The Senex Association for Ageing Studies Research on the Impact of Climate Change

The Raoul Wallenberg Institute’s Turkey Capacity Development Programme continued its work on the rights of older persons through its partnership with Senex/Akdeniz University, Antalya. The partnership between the Turkey Programme and the University’s Department of Gerontology resulted in the formation of The Senex Association for Ageing Studies (Senex) in 2017.

Senex conducts its work on the rights of older persons in Turkey through two mechanisms:

(1) Organising an annual conference on the rights of older persons titled Senex Congress of
Ageing Studies for Graduate Students, since 2017.

(2) Publishing books and journals under the name Association for Ageing Studies Publications. Since 2017, the Association also regularly publishes The Senex Journal of Aging Studies. Additionally, Senex conducts policy-relevant research to promote older persons rights. This includes beneficiary policies and practices at municipal level, including preparing research resultbased training programmes for municipal experts.

Senex IV Congress of Aging Studies for Graduate Students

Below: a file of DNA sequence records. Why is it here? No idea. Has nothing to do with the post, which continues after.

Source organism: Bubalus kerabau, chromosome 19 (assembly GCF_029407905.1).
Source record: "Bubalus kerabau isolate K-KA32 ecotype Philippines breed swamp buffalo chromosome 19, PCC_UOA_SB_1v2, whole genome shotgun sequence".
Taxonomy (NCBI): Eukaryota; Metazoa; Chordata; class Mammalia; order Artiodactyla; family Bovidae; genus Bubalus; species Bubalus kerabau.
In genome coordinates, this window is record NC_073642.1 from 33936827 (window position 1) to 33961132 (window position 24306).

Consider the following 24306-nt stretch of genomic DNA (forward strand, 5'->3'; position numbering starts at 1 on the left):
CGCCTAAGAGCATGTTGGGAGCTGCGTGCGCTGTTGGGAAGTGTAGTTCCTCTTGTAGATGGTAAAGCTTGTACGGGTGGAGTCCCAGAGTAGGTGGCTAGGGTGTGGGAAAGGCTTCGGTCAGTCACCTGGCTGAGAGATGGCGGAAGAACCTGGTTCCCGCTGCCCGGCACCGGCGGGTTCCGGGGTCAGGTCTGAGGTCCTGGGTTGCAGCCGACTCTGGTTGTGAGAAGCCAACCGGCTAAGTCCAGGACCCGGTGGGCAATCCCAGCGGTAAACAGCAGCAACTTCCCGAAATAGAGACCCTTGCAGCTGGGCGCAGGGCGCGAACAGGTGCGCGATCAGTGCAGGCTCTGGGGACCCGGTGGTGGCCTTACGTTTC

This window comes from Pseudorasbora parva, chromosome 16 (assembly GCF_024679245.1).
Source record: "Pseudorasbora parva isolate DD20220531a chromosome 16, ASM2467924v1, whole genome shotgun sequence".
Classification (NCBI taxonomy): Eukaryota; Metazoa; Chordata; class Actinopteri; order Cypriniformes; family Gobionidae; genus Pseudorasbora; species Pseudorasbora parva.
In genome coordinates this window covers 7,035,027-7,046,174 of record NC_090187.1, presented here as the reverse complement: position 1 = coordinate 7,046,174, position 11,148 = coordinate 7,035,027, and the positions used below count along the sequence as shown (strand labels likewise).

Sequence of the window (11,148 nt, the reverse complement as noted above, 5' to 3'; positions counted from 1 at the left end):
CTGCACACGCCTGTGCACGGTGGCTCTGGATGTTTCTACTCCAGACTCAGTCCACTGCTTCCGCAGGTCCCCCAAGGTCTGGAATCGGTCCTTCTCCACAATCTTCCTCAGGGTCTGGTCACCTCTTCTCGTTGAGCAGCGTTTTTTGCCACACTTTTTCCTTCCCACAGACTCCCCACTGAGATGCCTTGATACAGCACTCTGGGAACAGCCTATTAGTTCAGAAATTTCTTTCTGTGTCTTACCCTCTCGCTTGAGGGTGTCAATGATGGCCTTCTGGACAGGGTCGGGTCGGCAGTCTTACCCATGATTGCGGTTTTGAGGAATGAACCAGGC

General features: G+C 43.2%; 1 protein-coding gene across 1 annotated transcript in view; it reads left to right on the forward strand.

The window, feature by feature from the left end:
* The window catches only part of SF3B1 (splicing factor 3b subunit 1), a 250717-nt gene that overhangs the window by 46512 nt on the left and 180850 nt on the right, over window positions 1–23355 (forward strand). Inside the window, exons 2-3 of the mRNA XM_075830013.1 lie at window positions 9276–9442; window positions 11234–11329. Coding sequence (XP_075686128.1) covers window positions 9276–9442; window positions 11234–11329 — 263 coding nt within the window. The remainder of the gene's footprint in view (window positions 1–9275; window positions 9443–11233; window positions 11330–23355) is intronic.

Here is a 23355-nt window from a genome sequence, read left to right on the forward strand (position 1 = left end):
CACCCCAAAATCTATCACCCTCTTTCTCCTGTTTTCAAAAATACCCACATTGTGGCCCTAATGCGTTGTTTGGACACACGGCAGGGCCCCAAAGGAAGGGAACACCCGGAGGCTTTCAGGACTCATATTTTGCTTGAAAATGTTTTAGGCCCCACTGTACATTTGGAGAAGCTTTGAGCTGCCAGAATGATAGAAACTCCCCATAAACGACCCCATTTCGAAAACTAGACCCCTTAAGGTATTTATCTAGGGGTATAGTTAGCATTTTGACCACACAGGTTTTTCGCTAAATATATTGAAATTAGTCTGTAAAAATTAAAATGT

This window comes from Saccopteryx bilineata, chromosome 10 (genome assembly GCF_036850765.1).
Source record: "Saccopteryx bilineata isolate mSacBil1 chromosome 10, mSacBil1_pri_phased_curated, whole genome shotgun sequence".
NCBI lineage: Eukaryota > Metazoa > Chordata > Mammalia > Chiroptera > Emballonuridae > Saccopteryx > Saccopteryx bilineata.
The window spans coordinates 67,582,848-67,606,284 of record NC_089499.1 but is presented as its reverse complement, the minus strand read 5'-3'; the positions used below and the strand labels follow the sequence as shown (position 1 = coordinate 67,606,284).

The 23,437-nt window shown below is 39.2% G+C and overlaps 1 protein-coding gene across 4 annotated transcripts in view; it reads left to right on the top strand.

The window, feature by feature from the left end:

The annual Senex Congress serves as a platform for graduate students, researchers, academics, and policy makers. They share breakthrough research on topics related to the rights of older persons and discuss related themes.

During 2020, the Congress moved online and was held at the end of October. As many as 145 researchers and research students joined. Senex IV centred on the theme of ‘Inclusive Societies’ and emphasised a greater understanding of the regulations, practices, and policies that can be implemented for future generations of older people as right-holders in Turkey.

Publication: The Impact of Climate Change on the Rights of Older Persons in Turkey.

The RWI Turkey Programme supported an innovative publication by Senex entitled The Impact of Climate Change on the Rights of Older Persons in Turkey.